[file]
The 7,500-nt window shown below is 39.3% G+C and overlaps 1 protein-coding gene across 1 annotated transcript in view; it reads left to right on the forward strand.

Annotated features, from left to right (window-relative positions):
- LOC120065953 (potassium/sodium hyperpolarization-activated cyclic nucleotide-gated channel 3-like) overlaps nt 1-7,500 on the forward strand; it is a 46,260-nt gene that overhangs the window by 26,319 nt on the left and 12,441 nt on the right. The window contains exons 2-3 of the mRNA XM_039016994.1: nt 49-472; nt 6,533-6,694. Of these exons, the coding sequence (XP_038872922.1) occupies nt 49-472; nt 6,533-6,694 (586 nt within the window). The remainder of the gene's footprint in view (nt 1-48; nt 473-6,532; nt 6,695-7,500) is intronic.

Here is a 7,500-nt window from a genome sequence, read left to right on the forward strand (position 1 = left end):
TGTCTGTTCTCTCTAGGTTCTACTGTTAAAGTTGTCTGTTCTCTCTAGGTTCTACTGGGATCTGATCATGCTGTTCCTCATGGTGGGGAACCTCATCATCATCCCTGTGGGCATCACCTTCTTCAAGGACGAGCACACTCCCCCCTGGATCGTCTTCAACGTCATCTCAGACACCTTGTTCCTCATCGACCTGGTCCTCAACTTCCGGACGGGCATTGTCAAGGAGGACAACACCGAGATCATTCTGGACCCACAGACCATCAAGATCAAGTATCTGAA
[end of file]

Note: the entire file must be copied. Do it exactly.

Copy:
The 7,500-nt window shown below is 39.3% G+C and overlaps 1 protein-coding gene across 1 annotated transcript in view; it reads left to right on the forward strand.

Annotated features, from left to right (window-relative positions):
- LOC120065953 (potassium/sodium hyperpolarization-activated cyclic nucleotide-gated channel 3-like) overlaps nt 1-7,500 on the forward strand; it is a 46,260-nt gene that overhangs the window by 26,319 nt on the left and 12,441 nt on the right. The window contains exons 2-3 of the mRNA XM_039016994.1: nt 49-472; nt 6,533-6,694. Of these exons, the coding sequence (XP_038872922.1) occupies nt 49-472; nt 6,533-6,694 (586 nt within the window). The remainder of the gene's footprint in view (nt 1-48; nt 473-6,532; nt 6,695-7,500) is intronic.

Here is a 7,500-nt window from a genome sequence, read left to right on the forward strand (position 1 = left end):
TGTCTGTTCTCTCTAGGTTCTACTGTTAAAGTTGTCTGTTCTCTCTAGGTTCTACTGGGATCTGATCATGCTGTTCCTCATGGTGGGGAACCTCATCATCATCCCTGTGGGCATCACCTTCTTCAAGGACGAGCACACTCCCCCCTGGATCGTCTTCAACGTCATCTCAGACACCTTGTTCCTCATCGACCTGGTCCTCAACTTCCGGACGGGCATTGTCAAGGAGGACAACACCGAGATCATTCTGGACCCACAGACCATCAAGATCAAGTATCTGAA